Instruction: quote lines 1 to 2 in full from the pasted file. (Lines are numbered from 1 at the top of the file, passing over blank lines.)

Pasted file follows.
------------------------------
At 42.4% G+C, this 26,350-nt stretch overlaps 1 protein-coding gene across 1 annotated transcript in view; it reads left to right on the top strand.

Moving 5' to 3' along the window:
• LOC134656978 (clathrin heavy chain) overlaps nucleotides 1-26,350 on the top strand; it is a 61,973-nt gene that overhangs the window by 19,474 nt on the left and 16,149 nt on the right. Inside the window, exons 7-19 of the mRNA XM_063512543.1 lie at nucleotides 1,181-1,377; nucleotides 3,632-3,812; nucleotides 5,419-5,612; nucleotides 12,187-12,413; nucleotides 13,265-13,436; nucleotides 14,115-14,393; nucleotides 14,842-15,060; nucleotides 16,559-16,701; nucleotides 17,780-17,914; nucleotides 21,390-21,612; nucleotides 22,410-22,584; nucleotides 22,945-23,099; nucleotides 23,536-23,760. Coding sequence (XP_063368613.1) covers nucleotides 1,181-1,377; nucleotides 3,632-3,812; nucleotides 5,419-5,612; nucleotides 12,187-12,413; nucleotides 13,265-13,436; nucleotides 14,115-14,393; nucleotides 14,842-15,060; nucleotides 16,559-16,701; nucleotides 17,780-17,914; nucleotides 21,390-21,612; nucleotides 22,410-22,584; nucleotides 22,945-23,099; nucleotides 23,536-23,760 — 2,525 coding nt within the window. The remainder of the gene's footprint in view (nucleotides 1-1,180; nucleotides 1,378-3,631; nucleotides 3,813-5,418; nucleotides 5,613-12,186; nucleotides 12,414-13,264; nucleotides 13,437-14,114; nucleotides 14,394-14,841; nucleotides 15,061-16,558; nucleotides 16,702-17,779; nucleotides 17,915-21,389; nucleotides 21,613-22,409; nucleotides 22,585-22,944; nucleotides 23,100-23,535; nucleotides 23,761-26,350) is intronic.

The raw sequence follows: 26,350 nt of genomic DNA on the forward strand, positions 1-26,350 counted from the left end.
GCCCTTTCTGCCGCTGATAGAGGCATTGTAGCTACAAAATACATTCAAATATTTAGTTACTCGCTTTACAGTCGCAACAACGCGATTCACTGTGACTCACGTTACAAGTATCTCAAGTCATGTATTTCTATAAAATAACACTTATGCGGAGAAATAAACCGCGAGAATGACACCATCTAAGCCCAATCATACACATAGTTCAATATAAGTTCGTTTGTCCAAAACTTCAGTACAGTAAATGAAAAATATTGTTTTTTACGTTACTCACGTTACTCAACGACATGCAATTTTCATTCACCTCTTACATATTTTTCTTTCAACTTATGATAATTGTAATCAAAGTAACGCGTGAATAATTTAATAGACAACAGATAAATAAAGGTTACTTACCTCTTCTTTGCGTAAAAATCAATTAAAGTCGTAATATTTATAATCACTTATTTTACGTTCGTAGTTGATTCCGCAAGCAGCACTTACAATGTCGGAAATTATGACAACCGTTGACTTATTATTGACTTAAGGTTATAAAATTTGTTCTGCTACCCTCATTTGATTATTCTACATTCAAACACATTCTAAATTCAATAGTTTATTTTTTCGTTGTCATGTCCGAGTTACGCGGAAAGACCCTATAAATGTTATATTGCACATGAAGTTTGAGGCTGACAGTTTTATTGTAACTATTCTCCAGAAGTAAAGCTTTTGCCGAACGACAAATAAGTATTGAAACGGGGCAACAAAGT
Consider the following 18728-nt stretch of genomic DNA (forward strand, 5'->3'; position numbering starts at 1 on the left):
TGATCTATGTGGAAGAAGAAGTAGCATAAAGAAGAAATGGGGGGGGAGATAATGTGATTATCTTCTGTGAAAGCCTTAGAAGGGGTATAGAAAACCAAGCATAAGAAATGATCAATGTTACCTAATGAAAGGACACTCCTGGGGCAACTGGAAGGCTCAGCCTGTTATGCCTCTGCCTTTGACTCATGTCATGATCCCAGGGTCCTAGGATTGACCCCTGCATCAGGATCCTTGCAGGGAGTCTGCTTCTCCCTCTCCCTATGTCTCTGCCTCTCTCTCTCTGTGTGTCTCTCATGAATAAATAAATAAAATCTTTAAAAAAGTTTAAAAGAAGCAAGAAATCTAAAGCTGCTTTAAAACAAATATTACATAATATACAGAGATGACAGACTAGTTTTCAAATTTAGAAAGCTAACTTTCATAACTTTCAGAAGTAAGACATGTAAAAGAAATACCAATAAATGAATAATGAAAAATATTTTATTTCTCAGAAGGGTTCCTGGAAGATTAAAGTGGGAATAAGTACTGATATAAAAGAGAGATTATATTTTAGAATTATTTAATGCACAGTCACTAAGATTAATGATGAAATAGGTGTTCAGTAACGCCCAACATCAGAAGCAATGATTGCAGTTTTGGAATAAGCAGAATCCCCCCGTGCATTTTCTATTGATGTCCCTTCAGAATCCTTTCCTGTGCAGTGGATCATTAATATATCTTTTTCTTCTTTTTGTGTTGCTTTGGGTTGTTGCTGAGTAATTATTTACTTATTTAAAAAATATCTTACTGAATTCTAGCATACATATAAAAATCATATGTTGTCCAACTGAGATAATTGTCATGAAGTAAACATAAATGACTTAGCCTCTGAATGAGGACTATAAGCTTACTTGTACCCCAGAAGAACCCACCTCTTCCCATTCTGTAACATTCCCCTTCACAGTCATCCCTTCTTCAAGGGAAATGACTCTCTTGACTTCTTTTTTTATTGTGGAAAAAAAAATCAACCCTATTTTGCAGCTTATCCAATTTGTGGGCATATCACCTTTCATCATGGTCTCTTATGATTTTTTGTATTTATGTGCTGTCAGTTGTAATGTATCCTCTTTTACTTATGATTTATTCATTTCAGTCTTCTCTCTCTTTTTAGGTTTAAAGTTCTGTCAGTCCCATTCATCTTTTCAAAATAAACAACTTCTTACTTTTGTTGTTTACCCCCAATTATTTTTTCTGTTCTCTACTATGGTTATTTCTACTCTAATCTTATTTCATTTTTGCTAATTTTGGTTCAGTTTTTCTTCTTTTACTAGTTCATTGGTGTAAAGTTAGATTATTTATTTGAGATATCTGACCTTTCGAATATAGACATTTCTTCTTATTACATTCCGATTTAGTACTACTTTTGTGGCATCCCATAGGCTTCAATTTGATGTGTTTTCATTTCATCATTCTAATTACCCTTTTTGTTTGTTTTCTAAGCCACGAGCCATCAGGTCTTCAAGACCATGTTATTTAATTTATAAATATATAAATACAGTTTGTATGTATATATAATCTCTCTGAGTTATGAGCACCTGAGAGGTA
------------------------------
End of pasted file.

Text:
At 42.4% G+C, this 26,350-nt stretch overlaps 1 protein-coding gene across 1 annotated transcript in view; it reads left to right on the top strand.

Moving 5' to 3' along the window: